A new study co-authored by Chair of the San Francisco State University Department of Earth & Climate Sciences and Associate Professor of Oceanography Petra Dekens shows how the structure of a large scientific meeting perpetuates the gender gap in science and points the way to strategies that might help make such gatherings more equitable. Dekens and several of her colleagues looked at data from the fall meetings of the American Geophysical Union (AGU) between 2014 and 2016. With over 24,000 attendees in 2017, the conference is the largest in the field of geoscience, bringing together researchers who study the Earth and space. They found that women had fewer opportunities than men to speak about their research findings. That’s because these opportunities were more often given to senior researchers, the career stage where gender disparities in science are the greatest. When men selected speakers, they tapped women only 29 percent of the time, even though women submitted 32 percent of the presentation abstracts overall. Women in a position to choose presenters, on the other hand, picked other women 37 percent of the time.

The researchers published their results on April 24 in the prestigious journal Nature Communications Nature Communications. To learn more about Dekens and the study, go here.

“Bold Thinkers”: a new SF State News column

News stories about research can grab your attention — an exciting discovery, the completion of a long-running project, a public outreach project that changes lives. But what about the setbacks, pitfalls, tangents and motivations that made that culminating moment happen? In the SF State News website’s new “Bold Thinkers” column, we'll look behind the headlines to feature stories that can’t be captured by a single moment in time.

Our first three profiles feature Associate Dean of Ethnic Studies Amy Sueyoshi’s research uncovering previously untold stories of Asian men in San Francisco’s queer history; Psychology graduate student Gerald Young’s winding path to a Ph.D. program; and Professor of Analytical-Environmental Chemistry Peter Palmer’s two decades of work to help test repatriated Native American artifacts for pesticides. We hope you enjoy!

Faculty administrative search and service pool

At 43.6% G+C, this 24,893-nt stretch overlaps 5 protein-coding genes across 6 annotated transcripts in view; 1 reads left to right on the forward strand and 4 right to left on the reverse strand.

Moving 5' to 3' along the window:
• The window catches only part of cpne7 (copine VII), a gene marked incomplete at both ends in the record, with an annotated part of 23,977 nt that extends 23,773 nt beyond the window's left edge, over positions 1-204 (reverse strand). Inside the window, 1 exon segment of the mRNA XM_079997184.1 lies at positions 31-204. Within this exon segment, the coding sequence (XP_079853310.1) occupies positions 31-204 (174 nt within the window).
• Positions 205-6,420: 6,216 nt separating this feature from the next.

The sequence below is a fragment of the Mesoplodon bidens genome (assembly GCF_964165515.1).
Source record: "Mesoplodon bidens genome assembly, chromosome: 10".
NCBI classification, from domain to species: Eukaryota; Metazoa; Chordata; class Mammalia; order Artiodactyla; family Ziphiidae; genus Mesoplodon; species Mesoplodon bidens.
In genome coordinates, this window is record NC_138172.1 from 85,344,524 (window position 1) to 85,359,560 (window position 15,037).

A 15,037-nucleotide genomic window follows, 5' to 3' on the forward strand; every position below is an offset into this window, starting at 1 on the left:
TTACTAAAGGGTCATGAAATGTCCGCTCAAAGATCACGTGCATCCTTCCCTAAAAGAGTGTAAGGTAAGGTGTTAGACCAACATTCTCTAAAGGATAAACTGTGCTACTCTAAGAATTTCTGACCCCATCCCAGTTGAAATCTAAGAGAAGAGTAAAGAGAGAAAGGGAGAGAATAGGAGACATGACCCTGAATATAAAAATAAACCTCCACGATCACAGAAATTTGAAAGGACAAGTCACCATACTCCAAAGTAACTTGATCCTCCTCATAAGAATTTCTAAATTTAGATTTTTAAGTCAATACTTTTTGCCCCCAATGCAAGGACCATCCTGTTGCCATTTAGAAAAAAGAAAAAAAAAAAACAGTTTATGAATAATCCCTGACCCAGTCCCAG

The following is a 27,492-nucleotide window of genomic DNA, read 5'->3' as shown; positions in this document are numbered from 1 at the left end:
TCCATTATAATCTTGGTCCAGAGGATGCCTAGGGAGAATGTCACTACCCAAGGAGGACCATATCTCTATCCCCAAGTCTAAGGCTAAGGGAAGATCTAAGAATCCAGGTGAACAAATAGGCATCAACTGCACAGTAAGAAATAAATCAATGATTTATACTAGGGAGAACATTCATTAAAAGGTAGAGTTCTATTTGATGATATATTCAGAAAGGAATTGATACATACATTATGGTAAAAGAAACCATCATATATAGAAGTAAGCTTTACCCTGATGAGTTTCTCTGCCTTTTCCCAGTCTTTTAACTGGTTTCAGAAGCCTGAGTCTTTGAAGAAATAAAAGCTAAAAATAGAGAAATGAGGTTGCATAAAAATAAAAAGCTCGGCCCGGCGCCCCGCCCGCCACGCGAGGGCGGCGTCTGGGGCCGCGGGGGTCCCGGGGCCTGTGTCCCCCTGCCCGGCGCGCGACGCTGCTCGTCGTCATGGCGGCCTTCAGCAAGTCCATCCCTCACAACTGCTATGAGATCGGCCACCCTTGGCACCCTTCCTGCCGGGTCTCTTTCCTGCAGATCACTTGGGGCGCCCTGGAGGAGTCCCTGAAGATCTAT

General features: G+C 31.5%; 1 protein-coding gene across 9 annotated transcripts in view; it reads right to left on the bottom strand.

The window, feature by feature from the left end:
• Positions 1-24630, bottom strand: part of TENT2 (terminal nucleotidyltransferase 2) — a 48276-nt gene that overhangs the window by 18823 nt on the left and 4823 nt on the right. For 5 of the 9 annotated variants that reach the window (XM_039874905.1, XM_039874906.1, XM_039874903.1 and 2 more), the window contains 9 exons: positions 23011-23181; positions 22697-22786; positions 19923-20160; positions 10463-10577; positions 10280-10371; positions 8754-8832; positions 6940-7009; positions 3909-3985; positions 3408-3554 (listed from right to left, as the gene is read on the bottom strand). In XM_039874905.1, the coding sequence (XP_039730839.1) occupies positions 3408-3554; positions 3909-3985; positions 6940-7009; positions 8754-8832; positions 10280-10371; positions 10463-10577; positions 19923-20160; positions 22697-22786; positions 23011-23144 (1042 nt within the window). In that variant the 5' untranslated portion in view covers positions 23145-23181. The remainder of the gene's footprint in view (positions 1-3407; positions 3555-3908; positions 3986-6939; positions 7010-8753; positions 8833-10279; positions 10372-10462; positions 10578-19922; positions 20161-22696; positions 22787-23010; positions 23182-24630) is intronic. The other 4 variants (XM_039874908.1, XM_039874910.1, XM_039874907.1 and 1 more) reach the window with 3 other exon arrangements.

The Academic Senate has created a Qualtrics survey to gather information about faculty interest in shared governance opportunities on our campus. All Unit 3 employees are welcome to register. In addition to being added to the administrative search pool as outlined in #S18-180, faculty can register interest in one or more of the Academic Senate appointments on committees across campus. This will help the senate match faculty interests with opportunities as well as increase the diversity of its committees.

Faculty in the administrative search pool are eligible to be a nominee for administrative searches across the University. The senate encourages all campus faculty to add themselves to the list. Upcoming searches include, but are not limited to: dean of the College of Science and Engineering, dean of the College of Ethnic Studies, dean of the College of Business, AVP of Academic Resources and AVP of Communications & Strategic Marketing.

Please click here to fill out the survey, and thank you for your participation in shared governance on our campus.

Dean of Undergraduate Education and Academic Planning presentation, May 17

Lori Beth Way has been selected as the finalist for the dean of Undergraduate Education and Academic Planning. Way has been serving in the position in an interim capacity. Her all-day campus interview will be held Thursday, May 17, and will include a presentation at 9:15 a.m. in the Faculty Commons (LIB 286). The campus community is invited to her presentation and to stay for a light reception. 

Friends of the Library wants your clutter